The average payout ratio for Siemens over the past 20 years is approximately 50.35%, which is well below the 65% threshold. This is a favorable trend as it indicates that Siemens has a conservative approach to distributing dividends, retaining more earnings for potential growth and investments. For instance, in 2022, the payout ratio was 86.10%, which is higher than the desired threshold, but overall, the 20-year average is comfortably under the limit. This suggests that in most years, Siemens has prioritized financial prudence and stability, which is beneficial for long-term investors.

Dividends Well Covered by Earnings?

Dividends covered by earnings are crucial because it indicates a company's ability to sustain and possibly grow its dividend payments. A healthy coverage ratio ensures that a company is generating enough profit to cover its dividend payouts without jeopardizing its financial health.

Historical coverage of Dividends by Earnings of Siemens (SIE.DE)

Siemens' yearly Earnings Per Share (EPS) against Dividend Per Share (DPS) over two decades show a mixed trend regarding dividend sustainability. Ideally, a lower payout ratio indicates more earnings retained to fuel growth, with an acceptable range being 0.4 to 0.6. Fir the given period, Siemens’ dividend cover ratio generally hovers around the mid-range of this spectrum with some years dipping a bit too low and a few years showing very strong cover near 0.8 or above, such as in 2010 (0.595) and 2020 (0.780). These fluctuations suggest periods of healthier sustainability followed by times of stretched payout capacity. Although the numbers highlight some volatility, Siemens has overall managed to cover its payouts with earnings decently over time. Considering years with ratios below 0.4 like 2014 and 2021 could raise concerns. Therefore, observing continuous stable EPS growth will be vital for long-term sustainable dividends. Siemens' dividends are moderately well-covered by earnings, which portrays a cautiously optimistic trend but warrants performance consistency for future dividend reliability.

Dividends Well Covered by Cash Flow?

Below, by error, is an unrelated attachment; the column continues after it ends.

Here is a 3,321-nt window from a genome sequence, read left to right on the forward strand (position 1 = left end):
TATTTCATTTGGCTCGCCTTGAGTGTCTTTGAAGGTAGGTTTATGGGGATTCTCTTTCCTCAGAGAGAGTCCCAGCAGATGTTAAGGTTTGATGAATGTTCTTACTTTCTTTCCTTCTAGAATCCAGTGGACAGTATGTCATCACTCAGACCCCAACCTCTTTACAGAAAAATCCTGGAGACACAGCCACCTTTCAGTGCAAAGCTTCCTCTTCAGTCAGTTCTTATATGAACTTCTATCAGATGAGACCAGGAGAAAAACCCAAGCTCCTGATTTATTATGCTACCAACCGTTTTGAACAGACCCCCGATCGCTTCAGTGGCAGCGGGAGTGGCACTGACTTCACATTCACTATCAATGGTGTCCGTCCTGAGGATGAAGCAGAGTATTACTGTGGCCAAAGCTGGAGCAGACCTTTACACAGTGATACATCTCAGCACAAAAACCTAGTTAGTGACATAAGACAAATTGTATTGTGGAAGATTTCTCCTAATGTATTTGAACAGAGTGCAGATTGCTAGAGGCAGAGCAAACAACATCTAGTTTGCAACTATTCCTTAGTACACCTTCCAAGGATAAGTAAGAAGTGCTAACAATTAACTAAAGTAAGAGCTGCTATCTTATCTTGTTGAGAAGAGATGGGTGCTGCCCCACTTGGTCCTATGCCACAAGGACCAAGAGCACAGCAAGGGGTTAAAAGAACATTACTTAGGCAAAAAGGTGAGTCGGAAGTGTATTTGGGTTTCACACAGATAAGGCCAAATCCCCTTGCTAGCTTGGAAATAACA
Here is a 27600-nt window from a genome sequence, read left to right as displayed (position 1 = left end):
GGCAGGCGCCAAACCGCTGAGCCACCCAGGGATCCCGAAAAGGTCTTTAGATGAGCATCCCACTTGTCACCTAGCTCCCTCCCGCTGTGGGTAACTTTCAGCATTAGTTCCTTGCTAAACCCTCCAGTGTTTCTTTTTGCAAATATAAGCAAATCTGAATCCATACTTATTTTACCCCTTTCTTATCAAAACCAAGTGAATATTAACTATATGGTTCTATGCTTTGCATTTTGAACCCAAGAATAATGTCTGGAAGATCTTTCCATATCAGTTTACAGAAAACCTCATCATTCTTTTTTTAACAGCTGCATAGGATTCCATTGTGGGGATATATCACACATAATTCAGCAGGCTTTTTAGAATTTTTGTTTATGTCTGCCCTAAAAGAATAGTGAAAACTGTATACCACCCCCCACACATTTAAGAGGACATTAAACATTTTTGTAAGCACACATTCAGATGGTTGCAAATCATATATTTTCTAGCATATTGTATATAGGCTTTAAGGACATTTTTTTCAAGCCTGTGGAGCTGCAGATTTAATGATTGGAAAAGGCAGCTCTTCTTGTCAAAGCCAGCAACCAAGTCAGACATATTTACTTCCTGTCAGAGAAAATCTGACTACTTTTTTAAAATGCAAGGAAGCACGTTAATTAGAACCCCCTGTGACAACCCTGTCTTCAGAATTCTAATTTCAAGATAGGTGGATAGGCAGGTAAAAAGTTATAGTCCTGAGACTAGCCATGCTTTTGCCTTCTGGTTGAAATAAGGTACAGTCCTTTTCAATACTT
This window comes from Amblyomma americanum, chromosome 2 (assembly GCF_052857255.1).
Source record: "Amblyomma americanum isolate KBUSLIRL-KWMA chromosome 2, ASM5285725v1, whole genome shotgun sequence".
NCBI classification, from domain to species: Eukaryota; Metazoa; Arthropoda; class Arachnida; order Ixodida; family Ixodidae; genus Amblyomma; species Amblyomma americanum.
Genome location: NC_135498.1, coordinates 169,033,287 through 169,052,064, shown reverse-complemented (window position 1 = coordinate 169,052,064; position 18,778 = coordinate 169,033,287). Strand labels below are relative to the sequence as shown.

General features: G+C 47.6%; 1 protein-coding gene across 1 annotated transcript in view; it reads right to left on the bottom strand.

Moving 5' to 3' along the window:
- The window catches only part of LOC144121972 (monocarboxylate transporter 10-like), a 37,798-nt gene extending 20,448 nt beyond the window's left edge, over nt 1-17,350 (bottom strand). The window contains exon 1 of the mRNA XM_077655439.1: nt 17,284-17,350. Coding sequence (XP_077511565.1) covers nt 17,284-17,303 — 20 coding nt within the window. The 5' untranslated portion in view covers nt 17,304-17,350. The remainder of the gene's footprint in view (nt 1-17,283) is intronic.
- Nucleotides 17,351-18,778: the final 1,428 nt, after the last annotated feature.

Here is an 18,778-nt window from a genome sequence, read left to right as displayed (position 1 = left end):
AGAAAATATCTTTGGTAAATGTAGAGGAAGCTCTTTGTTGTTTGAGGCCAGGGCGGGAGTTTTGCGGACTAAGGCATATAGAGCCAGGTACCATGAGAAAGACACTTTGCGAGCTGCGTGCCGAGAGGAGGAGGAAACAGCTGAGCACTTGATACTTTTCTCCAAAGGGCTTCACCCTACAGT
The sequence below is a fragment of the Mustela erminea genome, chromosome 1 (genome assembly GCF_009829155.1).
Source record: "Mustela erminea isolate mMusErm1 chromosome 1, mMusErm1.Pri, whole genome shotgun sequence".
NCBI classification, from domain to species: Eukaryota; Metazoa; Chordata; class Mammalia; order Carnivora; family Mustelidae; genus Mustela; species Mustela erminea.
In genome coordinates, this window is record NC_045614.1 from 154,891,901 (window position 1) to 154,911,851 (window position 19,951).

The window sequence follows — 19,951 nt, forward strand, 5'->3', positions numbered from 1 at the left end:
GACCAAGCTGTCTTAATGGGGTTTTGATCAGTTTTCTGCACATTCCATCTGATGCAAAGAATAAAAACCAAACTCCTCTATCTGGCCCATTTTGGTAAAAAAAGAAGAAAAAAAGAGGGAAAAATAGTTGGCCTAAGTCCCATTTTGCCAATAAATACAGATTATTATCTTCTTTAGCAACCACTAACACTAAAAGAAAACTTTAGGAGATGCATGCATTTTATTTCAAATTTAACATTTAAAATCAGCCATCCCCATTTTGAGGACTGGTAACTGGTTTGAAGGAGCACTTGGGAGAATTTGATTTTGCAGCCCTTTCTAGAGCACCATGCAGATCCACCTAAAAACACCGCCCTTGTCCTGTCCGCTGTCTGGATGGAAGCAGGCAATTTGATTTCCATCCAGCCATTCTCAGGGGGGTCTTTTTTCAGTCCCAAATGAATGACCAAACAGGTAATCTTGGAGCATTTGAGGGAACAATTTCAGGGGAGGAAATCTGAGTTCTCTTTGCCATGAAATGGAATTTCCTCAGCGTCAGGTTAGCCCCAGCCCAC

Dividend coverage by cash flow measures if a company generates enough free cash flow to cover dividend payments, indicating dividend sustainability.

Historical coverage of Dividends by Cashflow of Siemens (SIE.DE)

Examining Siemens' data, the recent values (2003-2023) for Free Cashflow and Dividend Payout show that the coverage ratio fluctuates, often below the ideal 1.0. The highest ratio appears in 2006, indicating strong cash flow relative to dividends. However, strained ratios in 2004 (-3.03) and 2005 (-2.63) suggest unsustainable dividends then. Current figures close to 0.3-0.4, below the ideal, may not fully support Siemens' dividends. While improved from earlier lows, ongoing caution and scrutiny are necessary given the current and historical coverage rates.

Stable Dividends Since the Company Began Paying Dividends?

Stable dividends over a 20-year period ensure consistent income for investors and reflect positively on a company's financial health.

Historical Dividends per Share of Siemens (SIE.DE)

Reviewing Siemens' dividend per share over the past 20 years reveals a generally stable and increasing trend. There were minor fluctuations, such as from 2003 to 2004 (1.4686 to 1.1) and from 2019 to 2021 (3.9 to 3.5), but no years witnessed a substantial drop exceeding 20%. Moreover, any slight decreases were followed by quick recoveries or increases. This consistent growth is a positive indicator, demonstrating Siemens' stable and reliable financial performance, thus making it attractive to long-term, income-seeking investors.

Dividends Paid for Over 25 Years?

Dividends Paid for Over 25 Years?

Historical Dividends per Share of Siemens (SIE.DE)

The provided data shows that Siemens (SIE.DE) has consistently paid dividends without interruption for over two decades, cumulating to 24 years of data. The years 1999 to 2001 registered zero or insignificant dividends, yet from 2002 onward, the dividends have not only been paid consistently but have also shown an upward trend. As of 2023, the dividend per share stands at €4.25, up from €0 in 1999—indicating a robust commitment to rewarding shareholders. This long history of dividends is significant as it suggests financial stability and a shareholder-friendly policy, both crucial for investor confidence. Thus, the trend in Siemens' dividend payments can be seen as highly positive.

Reliable Stock Repurchases Over the Past 20 Years?

Explain the criterion for Siemens (SIE.DE) and why it is important to consider

Historical Number of Shares of Siemens (SIE.DE)

The analysis of Siemens' stock repurchases over the past two decades focuses on maintaining a reliable trend in buybacks. A steady decrease in the number of shares indicates that Siemens is consistently returning value to shareholders by reducing share count. This is important as it can signal confidence in the company's future prospects and provide a boost to earnings per share (EPS).